Former Scientist with Manhattan Project to Talk on Peace
Prewitt, a chemist with duPont, was a supporter of World War II who worked for two years on the Manhattan Project, which developed nuclear weapons. After a nuclear bomb was dropped on Hiroshima, he became convinced that humans could totally destroy themselves with nuclear weapons, and he left his scientific career to become an educator. He taught for 38 years in universities, including 10 years spent in Asia, and six in Afghanistan. He also taught for eight years in the peace studies program at UConn, and retired from Eastern Connecticut State University in 1970. In retirement, Prewitt has been active in a number of peace organizations, and has lectured on peace-related topics from Massachusetts to Tennessee.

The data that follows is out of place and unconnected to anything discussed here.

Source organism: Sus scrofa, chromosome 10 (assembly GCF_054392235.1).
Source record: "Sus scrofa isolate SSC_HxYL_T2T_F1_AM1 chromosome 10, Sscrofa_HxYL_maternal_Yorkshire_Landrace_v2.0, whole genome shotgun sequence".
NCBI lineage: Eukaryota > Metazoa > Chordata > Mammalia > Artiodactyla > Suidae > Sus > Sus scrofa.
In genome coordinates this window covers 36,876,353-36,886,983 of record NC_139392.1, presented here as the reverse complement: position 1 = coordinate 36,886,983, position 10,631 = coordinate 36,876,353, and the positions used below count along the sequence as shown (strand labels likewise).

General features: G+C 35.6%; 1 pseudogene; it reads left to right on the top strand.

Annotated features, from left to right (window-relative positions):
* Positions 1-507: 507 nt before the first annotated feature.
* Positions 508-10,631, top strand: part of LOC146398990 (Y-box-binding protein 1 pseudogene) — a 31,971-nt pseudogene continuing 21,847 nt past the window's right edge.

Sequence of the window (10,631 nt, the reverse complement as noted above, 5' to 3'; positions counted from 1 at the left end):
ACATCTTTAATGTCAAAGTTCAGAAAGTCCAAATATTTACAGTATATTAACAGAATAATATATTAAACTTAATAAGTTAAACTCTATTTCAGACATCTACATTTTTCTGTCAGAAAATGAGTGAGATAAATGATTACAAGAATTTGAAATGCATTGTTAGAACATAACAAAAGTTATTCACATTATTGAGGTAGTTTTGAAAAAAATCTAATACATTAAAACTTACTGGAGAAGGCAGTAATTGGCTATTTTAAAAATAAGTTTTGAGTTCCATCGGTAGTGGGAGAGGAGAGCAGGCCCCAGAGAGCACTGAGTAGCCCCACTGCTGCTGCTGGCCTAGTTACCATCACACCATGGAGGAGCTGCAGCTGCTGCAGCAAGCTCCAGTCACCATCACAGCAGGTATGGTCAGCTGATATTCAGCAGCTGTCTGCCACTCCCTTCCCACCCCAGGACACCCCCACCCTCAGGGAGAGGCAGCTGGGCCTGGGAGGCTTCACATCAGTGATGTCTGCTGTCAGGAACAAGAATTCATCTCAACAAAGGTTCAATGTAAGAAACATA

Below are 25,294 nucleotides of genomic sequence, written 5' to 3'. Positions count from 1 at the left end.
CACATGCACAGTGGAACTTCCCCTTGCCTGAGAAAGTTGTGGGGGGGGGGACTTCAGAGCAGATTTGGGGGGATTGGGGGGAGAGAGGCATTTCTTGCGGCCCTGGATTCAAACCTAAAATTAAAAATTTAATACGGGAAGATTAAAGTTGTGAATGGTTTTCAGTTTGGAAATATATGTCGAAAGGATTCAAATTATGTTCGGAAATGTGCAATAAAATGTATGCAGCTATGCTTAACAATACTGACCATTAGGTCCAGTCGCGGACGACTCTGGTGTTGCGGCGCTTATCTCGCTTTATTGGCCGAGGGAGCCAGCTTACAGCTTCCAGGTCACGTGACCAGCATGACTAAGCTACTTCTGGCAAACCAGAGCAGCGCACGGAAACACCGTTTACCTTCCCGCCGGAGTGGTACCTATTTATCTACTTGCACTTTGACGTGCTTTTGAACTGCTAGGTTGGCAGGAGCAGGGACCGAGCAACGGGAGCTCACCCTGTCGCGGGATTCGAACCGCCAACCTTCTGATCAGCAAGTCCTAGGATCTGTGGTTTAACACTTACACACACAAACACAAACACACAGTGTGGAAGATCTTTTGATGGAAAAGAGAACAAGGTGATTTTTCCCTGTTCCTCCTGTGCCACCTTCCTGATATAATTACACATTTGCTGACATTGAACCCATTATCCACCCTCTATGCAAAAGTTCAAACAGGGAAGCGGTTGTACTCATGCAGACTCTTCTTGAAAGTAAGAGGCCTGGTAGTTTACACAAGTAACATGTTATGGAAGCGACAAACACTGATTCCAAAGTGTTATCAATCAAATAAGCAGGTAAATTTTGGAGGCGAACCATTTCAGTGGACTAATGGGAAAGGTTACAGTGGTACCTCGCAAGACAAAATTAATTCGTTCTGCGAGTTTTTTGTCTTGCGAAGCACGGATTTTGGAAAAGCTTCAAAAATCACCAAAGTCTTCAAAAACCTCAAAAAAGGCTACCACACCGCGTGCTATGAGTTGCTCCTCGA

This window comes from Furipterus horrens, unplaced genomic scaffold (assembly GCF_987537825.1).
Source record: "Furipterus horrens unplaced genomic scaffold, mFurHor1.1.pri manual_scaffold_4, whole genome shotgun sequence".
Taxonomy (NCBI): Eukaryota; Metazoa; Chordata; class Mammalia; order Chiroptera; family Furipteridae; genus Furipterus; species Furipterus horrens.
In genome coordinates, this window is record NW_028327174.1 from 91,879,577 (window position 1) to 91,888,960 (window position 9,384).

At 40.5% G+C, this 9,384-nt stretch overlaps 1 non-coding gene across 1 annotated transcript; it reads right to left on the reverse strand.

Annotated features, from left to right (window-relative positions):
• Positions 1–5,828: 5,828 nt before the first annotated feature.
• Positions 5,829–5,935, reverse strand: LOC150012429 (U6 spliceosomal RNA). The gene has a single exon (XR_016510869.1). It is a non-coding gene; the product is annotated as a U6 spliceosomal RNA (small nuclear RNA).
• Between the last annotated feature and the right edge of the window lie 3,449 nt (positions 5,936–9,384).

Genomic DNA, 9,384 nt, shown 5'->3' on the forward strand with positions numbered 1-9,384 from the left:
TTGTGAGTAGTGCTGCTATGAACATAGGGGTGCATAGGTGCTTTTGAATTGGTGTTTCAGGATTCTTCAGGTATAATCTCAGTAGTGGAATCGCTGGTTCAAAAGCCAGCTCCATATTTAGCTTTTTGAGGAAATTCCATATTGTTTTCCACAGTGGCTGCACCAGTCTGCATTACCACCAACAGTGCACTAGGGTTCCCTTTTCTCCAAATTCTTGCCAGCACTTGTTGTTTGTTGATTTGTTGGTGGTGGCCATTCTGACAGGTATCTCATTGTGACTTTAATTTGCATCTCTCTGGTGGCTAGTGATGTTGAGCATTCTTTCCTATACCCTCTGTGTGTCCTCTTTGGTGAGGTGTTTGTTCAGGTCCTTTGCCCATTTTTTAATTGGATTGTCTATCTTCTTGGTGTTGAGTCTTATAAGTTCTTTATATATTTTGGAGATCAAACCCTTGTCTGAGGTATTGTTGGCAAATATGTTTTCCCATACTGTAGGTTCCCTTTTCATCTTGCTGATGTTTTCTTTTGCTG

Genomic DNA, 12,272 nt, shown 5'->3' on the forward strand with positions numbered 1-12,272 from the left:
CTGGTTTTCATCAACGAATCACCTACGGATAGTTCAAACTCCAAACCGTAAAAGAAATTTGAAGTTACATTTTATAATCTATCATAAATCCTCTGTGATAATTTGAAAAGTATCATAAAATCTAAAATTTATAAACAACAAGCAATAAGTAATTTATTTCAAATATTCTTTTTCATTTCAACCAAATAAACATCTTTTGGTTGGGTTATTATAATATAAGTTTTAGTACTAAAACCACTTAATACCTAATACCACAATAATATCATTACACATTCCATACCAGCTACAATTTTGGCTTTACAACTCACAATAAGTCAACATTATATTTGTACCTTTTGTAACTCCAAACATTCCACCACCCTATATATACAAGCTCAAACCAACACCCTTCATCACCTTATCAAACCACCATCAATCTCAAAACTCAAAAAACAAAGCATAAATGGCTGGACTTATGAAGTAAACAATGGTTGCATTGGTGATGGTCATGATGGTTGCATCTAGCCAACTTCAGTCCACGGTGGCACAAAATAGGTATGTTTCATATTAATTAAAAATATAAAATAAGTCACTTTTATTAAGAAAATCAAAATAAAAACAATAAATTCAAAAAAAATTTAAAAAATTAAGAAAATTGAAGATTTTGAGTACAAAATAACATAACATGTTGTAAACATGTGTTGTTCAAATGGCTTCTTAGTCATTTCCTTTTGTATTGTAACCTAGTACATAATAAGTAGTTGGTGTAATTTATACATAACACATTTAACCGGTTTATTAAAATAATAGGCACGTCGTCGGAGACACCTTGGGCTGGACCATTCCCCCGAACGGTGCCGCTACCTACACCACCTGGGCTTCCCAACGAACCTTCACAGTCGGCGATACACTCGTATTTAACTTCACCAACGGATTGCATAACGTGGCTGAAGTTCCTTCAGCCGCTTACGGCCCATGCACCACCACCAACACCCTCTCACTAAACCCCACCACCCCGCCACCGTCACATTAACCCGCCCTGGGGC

Libraries to Host Forum on Scholarly Communication
The "scholarly communication crisis" has had a profound impact at UConn, with the Libraries moving to online access only for most of the University's journal subscriptions. What are the economic issues driving this crisis? How are libraries addressing the spiraling costs of books and journals? What alternative publishing ventures are under way, and how can faculty and students get involved?
Three distinguished panelists will provide their perspectives on these and related questions: Stuart Shieber, a computer scientist at Harvard University; Phil Davis, a librarian from Cornell; and Julia Blixrud, who represents SPARC, an academic library coalition created to combat the increasing prices of academic journals by creating new alternatives to the current, failing system. Following their presentation, there will be an open question-and-answer session. All members of the UConn community are invited and encouraged to attend this free event. For more information on this topic, go to this website.